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IndustryArena Forum > MetalWorking Machines > Tormach Personal CNC Mill > Machining tough steel on a Tormach
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  1. #1
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    Machining tough steel on a Tormach

    Hi folks. I thought a thread discussing ways to machine tough materials on a Tormach would be useful.

    I start the ball rolling with this video. Cliff

    https://www.youtube.com/watch?v=xs9iA10b_JY&t=60s

  2. #2

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    Re: Machining tough steel on a Tormach

    On an 1100?? They seem very capable. Now I have to do SS and Ti on a 440, I have done SS so far and have seen videos of Ti on the 440. Tormach sells the 440 being able to handle these materials...that might be questionable, but the 1100? They should have no issues...no?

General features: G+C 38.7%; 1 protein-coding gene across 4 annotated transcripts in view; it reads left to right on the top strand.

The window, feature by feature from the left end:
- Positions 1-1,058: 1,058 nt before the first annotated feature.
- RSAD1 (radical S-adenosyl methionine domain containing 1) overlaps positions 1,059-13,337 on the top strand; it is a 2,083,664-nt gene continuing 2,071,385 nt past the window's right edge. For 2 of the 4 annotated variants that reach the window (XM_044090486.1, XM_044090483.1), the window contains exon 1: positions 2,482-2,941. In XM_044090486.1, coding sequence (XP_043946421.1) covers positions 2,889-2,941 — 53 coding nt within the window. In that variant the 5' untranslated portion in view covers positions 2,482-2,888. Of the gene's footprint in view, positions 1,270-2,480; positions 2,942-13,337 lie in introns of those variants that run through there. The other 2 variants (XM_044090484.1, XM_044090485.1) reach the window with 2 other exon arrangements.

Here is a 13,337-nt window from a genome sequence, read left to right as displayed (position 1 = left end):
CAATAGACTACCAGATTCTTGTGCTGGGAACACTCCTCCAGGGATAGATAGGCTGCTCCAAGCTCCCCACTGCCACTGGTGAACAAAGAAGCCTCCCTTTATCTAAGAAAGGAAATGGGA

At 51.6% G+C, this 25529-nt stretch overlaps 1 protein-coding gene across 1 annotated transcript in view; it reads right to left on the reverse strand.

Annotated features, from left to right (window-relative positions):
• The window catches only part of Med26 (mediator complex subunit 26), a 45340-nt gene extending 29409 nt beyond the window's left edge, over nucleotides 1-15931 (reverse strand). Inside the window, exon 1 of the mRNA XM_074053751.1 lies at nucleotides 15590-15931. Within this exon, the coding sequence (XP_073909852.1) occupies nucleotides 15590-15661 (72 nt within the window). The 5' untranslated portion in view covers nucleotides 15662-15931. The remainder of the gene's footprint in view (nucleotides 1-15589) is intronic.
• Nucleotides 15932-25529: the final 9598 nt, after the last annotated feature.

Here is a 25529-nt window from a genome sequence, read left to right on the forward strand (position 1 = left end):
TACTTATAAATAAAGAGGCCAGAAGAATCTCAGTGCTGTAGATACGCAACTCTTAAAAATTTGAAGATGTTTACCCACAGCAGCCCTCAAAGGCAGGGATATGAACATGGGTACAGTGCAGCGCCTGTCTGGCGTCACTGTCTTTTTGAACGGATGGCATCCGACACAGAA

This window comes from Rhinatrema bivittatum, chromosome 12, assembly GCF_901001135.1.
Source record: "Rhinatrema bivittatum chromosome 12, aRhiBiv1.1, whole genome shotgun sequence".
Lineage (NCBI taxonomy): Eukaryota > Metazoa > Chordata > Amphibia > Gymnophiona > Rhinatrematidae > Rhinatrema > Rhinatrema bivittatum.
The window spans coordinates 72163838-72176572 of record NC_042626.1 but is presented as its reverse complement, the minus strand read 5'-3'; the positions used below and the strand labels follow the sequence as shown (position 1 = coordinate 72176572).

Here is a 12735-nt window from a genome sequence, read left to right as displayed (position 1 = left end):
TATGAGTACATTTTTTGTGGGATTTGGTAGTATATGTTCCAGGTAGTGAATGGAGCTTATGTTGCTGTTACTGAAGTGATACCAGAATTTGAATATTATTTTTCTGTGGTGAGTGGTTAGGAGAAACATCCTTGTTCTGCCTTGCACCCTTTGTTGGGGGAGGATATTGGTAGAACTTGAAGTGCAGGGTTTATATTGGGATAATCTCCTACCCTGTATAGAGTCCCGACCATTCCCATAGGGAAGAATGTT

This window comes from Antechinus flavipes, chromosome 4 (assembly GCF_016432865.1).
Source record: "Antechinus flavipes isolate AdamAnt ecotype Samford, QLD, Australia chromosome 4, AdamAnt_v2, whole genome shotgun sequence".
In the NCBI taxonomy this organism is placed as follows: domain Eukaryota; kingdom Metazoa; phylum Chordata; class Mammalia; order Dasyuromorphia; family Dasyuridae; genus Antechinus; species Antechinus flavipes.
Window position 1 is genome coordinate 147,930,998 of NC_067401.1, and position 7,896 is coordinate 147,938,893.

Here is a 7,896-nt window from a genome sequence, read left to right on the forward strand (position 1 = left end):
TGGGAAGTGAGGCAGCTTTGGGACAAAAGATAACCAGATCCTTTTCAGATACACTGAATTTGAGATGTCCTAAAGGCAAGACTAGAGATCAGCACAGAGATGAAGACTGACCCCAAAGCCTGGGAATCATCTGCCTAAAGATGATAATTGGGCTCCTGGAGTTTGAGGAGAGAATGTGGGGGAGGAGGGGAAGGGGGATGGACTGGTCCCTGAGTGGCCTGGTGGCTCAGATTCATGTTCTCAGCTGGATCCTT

3. #3
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    Re: Machining tough steel on a Tormach

    Hi Tigster. Tormachs are "Capable" if you take light cuts. But they are not VMC's

    Have a look at the comments under the YouTube video if you doubt me eg " Recently I have been doing mild steel and stainless on my pcnc 1100, everything Cliff says is accurate."

    Cliff

  4. #4
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    Re: Machining tough steel on a Tormach

    Couple questions?
    Did your spindle bearings get hot?
    Would a 3 or 4 insert cutter with reduced shank mitigate some of the hammering with more engagement?
    Could the part be machined from each side "looks like less depth" to reduce tool over hang? "might help a little"